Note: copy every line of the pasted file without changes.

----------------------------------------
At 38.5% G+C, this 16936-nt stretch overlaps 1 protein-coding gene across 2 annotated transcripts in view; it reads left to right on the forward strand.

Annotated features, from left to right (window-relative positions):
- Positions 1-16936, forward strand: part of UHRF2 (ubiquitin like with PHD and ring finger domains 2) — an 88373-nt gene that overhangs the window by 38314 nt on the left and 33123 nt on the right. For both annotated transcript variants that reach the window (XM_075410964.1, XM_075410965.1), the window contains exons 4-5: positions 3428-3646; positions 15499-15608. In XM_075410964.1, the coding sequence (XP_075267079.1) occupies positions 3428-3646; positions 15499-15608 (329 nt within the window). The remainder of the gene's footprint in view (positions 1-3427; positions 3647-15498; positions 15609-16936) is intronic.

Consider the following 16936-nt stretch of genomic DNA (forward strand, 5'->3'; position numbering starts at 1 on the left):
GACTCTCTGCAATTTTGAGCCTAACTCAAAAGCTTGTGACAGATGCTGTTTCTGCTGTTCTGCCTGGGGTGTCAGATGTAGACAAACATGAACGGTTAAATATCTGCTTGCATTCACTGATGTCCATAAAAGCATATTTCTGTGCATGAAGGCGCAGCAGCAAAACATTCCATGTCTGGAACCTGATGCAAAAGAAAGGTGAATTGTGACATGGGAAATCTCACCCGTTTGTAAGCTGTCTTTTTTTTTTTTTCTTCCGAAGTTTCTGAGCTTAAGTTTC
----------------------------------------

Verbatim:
At 38.5% G+C, this 16936-nt stretch overlaps 1 protein-coding gene across 2 annotated transcripts in view; it reads left to right on the forward strand.

Annotated features, from left to right (window-relative positions):
- Positions 1-16936, forward strand: part of UHRF2 (ubiquitin like with PHD and ring finger domains 2) — an 88373-nt gene that overhangs the window by 38314 nt on the left and 33123 nt on the right. For both annotated transcript variants that reach the window (XM_075410964.1, XM_075410965.1), the window contains exons 4-5: positions 3428-3646; positions 15499-15608. In XM_075410964.1, the coding sequence (XP_075267079.1) occupies positions 3428-3646; positions 15499-15608 (329 nt within the window). The remainder of the gene's footprint in view (positions 1-3427; positions 3647-15498; positions 15609-16936) is intronic.

Consider the following 16936-nt stretch of genomic DNA (forward strand, 5'->3'; position numbering starts at 1 on the left):
GACTCTCTGCAATTTTGAGCCTAACTCAAAAGCTTGTGACAGATGCTGTTTCTGCTGTTCTGCCTGGGGTGTCAGATGTAGACAAACATGAACGGTTAAATATCTGCTTGCATTCACTGATGTCCATAAAAGCATATTTCTGTGCATGAAGGCGCAGCAGCAAAACATTCCATGTCTGGAACCTGATGCAAAAGAAAGGTGAATTGTGACATGGGAAATCTCACCCGTTTGTAAGCTGTCTTTTTTTTTTTTTCTTCCGAAGTTTCTGAGCTTAAGTTTC